Why Assessments

Students, parents, teachers, and community members all have a right to know if the education system is meeting their individual and collective needs. Annual assessments are an important tool in knowing if that is the case.

States have established college and career-ready standards that set out the skills and knowledge in each grade that all students will need upon high school graduation to be prepared for success in work and college. We envision a future where more young people—regardless of their zip code or economic status—receive the education they need for a strong future and to contribute to a strong America.

 

Every state education system chooses its own annual summative assessment in grades 3 to 8 and again in high school to measure progress toward all students mastering the state’s standards. Across the country, there are a variety of assessments being used, which include (but are not limited to) the Partnership for Assessment of Readiness for College and Careers (PARCC), Smarter Balanced Assessment Consortium (Smarter Balanced), ACT Aspire, and others. More information on the assessments each state is using in grades 3 to 8 can be found here.

Annual assessments are just one component of a state’s assessment system and have their own unique role. These assessments, or tests, play a critical role in helping educators and policymakers at the state, district, and school levels know how well schools are serving every student.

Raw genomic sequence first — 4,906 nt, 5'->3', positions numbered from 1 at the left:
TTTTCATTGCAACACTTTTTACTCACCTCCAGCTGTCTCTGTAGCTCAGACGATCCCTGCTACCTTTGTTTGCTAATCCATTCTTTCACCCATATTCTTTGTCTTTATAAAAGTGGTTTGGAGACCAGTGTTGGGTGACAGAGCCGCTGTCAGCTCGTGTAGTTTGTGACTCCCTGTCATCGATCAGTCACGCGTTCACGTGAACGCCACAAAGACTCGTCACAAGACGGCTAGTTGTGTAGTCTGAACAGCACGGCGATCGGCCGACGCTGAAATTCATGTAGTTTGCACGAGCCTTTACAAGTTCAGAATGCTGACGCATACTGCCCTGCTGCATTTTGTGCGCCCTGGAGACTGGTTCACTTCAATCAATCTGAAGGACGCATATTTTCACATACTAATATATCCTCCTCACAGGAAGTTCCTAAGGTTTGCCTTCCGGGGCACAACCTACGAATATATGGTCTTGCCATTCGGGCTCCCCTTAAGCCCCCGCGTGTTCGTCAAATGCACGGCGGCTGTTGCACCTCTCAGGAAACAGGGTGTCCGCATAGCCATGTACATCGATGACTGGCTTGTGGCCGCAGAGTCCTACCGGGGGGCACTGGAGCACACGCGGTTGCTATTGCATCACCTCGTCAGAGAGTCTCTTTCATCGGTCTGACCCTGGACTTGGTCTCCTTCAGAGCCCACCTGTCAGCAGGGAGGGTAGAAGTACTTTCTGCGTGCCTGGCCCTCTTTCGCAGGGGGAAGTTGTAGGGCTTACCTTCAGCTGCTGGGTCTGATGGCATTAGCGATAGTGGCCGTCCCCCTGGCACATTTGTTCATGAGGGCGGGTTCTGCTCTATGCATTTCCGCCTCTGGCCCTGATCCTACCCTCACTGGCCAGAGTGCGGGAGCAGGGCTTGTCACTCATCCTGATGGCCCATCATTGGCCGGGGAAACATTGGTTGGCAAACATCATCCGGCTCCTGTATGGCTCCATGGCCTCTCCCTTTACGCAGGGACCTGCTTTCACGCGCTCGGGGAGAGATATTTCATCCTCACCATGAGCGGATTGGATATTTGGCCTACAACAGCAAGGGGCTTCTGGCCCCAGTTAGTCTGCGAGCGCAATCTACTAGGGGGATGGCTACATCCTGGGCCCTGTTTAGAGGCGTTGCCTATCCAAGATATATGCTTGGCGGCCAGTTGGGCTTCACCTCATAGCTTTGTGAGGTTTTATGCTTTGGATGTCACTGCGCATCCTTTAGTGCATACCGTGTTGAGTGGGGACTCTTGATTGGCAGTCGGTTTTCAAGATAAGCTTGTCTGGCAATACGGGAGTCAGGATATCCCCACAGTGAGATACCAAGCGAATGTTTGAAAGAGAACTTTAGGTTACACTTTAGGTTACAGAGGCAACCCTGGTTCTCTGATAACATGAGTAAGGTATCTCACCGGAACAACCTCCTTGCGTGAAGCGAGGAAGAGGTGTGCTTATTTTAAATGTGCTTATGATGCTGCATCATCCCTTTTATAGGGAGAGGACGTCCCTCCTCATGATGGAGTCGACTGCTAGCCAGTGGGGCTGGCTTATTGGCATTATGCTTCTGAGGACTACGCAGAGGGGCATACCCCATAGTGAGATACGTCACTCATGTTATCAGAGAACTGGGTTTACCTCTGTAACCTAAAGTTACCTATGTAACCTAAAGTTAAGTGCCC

Defining Assessments

Formative: Used on an ongoing basis to inform teaching practice.

Interim: Taken throughout the school year to understand progress toward student mastery of learning goals.

Summative: Taken at the end of the course/school year and used to evaluate student mastery of learning goals and educational system performance.

Educators, parents, and policymakers together can use these data to compare student performance across students, schools, districts, and states to ensure all students are receiving high-quality education and to target resources and improvement efforts accordingly.

To further educational equity and improve student outcomes across the country, assessments must be accurate measures of student learning, consistent across years, and should allow for relevant comparisons across state lines.